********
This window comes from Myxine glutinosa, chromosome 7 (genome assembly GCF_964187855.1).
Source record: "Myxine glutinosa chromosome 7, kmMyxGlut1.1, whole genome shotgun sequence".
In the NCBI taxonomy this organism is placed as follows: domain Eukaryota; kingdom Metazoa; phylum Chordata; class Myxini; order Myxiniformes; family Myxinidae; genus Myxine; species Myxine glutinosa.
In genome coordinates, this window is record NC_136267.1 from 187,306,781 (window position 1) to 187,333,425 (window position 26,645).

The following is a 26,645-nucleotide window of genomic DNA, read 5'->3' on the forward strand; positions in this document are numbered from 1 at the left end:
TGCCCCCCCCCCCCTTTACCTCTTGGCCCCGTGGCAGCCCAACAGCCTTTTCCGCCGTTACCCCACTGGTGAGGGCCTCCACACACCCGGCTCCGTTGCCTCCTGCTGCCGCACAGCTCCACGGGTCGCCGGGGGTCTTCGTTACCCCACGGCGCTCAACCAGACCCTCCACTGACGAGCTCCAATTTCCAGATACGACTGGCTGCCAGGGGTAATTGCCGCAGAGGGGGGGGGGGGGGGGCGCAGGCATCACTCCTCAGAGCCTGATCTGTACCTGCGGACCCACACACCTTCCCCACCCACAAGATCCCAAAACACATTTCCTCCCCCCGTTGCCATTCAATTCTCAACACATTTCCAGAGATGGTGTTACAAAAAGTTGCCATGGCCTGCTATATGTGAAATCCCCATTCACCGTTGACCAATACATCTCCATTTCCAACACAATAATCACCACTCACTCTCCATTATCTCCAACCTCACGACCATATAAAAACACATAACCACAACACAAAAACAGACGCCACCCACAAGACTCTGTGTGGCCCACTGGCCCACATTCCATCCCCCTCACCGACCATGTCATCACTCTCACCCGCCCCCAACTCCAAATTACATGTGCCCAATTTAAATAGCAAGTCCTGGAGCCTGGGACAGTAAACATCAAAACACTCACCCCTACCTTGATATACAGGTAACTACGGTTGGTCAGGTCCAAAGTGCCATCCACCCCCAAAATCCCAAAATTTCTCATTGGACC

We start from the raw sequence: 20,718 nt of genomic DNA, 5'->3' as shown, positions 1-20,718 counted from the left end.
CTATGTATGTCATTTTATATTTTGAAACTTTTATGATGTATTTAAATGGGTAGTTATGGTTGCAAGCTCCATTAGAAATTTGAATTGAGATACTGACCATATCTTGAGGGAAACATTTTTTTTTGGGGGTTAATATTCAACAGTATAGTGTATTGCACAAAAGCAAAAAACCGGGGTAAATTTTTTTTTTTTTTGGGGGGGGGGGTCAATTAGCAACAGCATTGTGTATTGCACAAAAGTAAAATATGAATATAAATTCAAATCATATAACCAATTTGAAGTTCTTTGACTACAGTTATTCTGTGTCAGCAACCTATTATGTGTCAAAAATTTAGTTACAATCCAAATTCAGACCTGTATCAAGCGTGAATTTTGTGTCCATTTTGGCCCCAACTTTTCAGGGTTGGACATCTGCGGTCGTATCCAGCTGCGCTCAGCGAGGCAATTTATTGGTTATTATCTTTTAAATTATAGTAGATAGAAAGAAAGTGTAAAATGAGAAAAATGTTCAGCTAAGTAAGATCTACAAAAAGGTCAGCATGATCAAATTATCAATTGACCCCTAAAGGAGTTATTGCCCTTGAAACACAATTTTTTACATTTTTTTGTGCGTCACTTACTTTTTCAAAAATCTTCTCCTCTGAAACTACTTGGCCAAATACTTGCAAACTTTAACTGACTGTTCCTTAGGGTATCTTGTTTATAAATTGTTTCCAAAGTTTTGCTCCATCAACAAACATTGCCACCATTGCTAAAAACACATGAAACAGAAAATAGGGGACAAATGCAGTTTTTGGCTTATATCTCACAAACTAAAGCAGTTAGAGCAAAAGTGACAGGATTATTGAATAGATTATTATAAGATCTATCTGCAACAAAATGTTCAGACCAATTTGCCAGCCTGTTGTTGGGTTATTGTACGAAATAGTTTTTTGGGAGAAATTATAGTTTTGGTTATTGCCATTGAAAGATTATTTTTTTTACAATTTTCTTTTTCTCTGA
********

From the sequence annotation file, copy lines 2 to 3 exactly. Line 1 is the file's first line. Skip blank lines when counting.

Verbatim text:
Source record: "Myxine glutinosa chromosome 7, kmMyxGlut1.1, whole genome shotgun sequence".
In the NCBI taxonomy this organism is placed as follows: domain Eukaryota; kingdom Metazoa; phylum Chordata; class Myxini; order Myxiniformes; family Myxinidae; genus Myxine; species Myxine glutinosa.